Under eradication from north Queensland, the electric ant (Wasmannia auropunctata) is a dreaded pest whose dense supercolonies dominate landscapes ecologically, displacing other insects and preying on small vertebrates.
The lead in a pencil is wider than an electric ant is long. Photo: © Alex Wilder
Electric ants, also called little fire ants, are minute and difficult to distinguish from other tiny ants. The purpose of this page is not to identify them definitively, but to rule out enough alternatives that an approach to the authorities is justified. Look for the following characteristics:
- Ants less than 2 millimetres long.
- Ants that are red, orange or light brown, not dark brown or black.
- Ants all about the same size rather than worker castes of different sizes.
- They are slow moving rather than rushing about.
- They form distinct foraging lines.
- They sting, and the irritation can be long-lasting.
- They do not enter and leave obvious ant nests.
Other behavioural clues are given under the heading ‘Behaviour and Location’.
The following features are also helpful, but require a microscope:
- The thorax has two backward pointing spines.
- The thorax is separated from the bulge of the abdomen by a narrow waist consisting of two small segments rather than one.
This ant shows a backward-pointing thorax spine and two small segments before the abdomen bulges. Photo: Pest and Diseases Image Library | Bugwood.org
Workers are 1-1.5 millimetres long.
Behaviour and location
Look for slow-moving lines of extremely small ants along the edges of concrete paths and walls. Electric ants are not workaholics that build mounds or dig complicated tunnels. They prefer to move into pre-existing spaces providing shade and a little moisture, so they can be found under rocks and timber, in pot plants (including under the bottom and in the saucer), in piles of mulch and garden waste, around the edges of flower beds, and under shrubs. Other places they use include narrow gaps in garden furniture, camping gear and bedding, and behind bark on trees and in forks of branches.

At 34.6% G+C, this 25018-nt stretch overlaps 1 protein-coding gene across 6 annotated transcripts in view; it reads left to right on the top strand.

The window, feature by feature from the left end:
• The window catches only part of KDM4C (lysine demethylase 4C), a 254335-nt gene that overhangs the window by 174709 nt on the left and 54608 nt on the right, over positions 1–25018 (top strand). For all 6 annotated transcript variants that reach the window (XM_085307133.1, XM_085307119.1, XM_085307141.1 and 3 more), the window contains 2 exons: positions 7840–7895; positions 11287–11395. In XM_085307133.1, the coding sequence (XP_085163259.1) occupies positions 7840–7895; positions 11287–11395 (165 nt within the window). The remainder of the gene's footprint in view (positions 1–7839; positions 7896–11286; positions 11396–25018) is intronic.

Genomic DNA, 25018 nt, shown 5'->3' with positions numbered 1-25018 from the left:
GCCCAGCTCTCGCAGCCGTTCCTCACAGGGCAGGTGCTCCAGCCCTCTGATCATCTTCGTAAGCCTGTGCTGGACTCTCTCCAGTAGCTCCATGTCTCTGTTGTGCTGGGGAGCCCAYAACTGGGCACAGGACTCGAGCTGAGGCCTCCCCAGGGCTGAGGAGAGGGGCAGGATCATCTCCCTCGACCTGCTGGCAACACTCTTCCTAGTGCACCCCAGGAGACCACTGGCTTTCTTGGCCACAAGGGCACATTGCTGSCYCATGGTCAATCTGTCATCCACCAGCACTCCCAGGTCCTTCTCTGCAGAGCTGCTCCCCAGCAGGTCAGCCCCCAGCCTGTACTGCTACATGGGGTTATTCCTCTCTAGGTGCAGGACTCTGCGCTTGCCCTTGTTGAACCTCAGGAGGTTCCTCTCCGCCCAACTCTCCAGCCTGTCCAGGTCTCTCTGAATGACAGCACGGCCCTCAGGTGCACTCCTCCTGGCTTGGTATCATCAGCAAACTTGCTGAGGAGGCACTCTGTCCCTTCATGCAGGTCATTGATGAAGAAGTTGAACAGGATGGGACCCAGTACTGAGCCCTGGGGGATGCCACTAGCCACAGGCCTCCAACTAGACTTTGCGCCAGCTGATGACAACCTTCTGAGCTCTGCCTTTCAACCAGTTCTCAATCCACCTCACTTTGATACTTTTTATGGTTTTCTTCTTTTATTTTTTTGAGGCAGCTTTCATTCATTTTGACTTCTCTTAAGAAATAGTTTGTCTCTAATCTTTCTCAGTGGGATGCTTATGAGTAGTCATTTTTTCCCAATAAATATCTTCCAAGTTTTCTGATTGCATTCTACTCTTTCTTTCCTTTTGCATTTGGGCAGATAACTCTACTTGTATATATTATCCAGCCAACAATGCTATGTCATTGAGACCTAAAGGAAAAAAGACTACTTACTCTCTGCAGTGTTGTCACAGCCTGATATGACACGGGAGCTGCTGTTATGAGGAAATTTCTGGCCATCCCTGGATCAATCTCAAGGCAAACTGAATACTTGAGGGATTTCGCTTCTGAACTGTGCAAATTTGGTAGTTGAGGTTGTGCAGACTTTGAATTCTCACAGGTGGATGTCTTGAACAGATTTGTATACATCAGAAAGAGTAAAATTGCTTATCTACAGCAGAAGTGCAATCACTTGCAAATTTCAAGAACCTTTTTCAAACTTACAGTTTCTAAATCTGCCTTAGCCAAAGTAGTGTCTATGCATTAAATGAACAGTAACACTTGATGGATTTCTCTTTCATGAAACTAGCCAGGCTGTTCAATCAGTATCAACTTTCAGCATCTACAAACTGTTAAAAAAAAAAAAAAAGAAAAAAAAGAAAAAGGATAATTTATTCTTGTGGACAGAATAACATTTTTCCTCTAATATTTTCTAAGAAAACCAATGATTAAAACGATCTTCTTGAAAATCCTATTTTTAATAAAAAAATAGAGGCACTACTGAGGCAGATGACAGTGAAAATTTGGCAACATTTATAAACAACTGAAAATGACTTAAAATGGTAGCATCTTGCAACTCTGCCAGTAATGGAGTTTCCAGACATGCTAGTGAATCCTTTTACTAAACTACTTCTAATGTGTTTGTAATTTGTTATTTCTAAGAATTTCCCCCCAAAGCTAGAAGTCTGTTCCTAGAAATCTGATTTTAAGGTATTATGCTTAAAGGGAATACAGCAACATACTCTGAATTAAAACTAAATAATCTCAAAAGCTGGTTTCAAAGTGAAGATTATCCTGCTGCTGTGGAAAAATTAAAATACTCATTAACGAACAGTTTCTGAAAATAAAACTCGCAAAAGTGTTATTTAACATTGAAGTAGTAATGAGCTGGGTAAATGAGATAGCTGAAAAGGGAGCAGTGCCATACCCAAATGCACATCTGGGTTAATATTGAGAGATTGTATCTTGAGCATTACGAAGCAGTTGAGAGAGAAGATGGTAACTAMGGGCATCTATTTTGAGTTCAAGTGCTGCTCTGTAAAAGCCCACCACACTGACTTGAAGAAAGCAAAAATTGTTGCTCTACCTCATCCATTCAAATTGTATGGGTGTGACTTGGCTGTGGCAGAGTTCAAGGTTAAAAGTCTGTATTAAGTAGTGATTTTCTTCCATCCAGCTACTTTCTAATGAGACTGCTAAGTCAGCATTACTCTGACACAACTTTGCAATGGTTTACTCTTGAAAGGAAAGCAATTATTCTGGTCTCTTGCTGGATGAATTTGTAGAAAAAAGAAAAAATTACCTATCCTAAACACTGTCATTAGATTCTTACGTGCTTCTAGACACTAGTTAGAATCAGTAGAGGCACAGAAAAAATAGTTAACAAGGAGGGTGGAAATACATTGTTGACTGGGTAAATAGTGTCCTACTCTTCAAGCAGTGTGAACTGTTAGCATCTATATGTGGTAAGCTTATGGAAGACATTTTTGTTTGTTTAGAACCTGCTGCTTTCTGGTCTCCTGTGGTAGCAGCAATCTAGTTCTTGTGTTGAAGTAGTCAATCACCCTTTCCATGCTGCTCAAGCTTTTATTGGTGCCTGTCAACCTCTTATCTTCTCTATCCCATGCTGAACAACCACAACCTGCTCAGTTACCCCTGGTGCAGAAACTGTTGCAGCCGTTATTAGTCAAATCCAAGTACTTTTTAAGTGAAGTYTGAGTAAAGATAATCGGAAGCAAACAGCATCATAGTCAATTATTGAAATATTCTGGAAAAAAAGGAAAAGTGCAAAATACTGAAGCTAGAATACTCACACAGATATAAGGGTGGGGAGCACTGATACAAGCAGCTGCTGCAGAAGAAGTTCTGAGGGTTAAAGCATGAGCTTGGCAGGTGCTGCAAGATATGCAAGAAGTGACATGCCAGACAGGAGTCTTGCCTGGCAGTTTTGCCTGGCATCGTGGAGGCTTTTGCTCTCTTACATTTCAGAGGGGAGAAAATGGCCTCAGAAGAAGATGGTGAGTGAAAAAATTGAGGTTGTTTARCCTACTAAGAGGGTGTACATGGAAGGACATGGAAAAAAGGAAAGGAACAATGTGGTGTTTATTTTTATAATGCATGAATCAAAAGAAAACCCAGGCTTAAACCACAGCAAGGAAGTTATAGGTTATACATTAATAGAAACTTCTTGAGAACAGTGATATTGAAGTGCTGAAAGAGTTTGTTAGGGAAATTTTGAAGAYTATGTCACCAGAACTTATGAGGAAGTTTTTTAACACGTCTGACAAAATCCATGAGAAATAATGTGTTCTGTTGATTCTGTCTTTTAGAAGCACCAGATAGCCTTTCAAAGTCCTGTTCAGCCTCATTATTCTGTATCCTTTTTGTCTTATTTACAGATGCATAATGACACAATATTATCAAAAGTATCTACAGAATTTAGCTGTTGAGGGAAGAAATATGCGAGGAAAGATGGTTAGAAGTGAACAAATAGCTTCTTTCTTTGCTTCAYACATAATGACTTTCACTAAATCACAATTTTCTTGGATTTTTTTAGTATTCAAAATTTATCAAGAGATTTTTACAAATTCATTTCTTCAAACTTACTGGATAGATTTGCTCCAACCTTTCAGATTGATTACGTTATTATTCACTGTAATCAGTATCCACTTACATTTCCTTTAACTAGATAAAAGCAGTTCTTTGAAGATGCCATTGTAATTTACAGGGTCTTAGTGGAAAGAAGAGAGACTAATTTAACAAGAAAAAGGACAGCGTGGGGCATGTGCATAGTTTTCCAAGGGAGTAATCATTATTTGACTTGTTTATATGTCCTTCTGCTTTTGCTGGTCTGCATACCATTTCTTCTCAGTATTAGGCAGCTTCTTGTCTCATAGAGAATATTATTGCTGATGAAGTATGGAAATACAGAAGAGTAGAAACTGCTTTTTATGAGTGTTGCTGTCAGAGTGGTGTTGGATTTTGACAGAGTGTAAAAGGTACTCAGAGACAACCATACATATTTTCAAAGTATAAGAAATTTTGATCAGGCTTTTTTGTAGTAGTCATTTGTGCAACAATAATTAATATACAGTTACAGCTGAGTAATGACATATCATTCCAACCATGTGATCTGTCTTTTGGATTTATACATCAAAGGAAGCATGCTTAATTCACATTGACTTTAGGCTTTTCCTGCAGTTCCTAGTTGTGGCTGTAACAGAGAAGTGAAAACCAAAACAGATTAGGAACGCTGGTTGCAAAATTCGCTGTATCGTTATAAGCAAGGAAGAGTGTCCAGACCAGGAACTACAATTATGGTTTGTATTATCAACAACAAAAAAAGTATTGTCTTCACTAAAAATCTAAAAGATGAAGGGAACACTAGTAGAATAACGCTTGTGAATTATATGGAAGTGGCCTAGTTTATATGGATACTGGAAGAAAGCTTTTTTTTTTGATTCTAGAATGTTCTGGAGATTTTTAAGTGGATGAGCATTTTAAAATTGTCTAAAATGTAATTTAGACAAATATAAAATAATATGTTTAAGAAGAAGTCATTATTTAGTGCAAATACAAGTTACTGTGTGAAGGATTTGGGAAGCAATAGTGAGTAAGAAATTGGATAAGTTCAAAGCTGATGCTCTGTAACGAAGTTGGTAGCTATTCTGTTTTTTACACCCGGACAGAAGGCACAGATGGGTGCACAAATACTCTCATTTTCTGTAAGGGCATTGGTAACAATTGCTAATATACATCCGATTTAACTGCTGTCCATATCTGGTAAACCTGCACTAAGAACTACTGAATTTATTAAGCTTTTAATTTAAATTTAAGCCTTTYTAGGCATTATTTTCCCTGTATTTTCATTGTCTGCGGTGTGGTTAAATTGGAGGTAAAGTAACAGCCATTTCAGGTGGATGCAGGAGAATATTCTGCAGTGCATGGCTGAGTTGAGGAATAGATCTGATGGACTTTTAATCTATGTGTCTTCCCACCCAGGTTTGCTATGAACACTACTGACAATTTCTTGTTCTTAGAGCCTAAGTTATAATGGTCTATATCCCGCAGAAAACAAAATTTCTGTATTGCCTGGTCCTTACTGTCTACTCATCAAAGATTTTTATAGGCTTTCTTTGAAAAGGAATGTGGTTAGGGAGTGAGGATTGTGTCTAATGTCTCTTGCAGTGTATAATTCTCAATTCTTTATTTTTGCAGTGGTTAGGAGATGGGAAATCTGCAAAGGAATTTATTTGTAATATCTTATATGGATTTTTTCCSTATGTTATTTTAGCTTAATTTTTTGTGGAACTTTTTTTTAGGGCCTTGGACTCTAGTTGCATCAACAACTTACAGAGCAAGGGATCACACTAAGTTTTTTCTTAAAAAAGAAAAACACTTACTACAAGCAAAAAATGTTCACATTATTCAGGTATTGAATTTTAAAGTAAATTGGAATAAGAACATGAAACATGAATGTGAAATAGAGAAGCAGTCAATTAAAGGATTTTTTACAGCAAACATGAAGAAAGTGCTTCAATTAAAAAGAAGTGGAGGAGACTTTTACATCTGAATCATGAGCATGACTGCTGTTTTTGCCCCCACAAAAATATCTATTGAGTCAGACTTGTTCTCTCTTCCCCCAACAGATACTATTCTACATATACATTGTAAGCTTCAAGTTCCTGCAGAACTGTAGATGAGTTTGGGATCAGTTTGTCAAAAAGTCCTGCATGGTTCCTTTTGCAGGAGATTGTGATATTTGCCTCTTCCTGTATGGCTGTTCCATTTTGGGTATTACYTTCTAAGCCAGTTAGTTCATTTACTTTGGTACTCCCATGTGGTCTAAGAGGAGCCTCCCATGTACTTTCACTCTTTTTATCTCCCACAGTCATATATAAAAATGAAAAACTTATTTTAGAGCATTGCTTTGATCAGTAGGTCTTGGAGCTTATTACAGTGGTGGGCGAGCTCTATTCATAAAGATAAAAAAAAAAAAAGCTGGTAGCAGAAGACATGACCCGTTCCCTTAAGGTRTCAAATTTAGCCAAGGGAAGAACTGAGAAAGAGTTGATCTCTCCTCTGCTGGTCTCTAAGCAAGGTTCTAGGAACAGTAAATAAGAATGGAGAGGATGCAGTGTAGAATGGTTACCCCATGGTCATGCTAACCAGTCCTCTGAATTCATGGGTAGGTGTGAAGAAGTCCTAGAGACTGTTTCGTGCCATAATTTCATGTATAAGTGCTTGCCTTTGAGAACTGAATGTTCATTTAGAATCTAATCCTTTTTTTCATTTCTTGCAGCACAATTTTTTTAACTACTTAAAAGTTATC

Because electric ants are so tiny, people stung by them can blame mosquitoes or sand flies for welts they develop after enjoying the garden or sitting on the veranda. Gardeners trimming branches or harvesting fruit can attract stings on the neck and torso, from ants falling from foliage. The ants can survive on the water surface, so people in swimming pools are also stung.
On garden plants and fruit trees electric ants (like many other ants) visit aphids, scales and mealybugs to imbibe the honeydew they release, so they can be detected in the company of these.
Pets can indicate their presence. Cats and dogs may be stung by ants attracted to their food and water bowls. Cloudy corneas can indicate electric ant stings to eyes. Stings to the skin can produce a mangy appearance.
If the eyes of pets become cloudy this can be from electric ants stinging their corneas. A mangy appearance can be from electric ant stings to the skin.
Native to Central and South America, electric ants were first detected in Cairns in 2006. They have not found in Australia away from the Cairns region but may occur elsewhere, awaiting detection.
These ants do best in the tropics, but occur as well in some temperate locations, including south-eastern Argentina, Israel, and southern Spain, suggesting a capacity to survive in Australia in southern NSW and southern Western Australia.
Electric ant. Photo: © The State of Queensland | Department of Agriculture and Fisheries
Australia has vast numbers of tiny ant species, few of which sting. Three are illustrated here, either because they are especially widespread and common around homes, or because they sting. All three are introduced.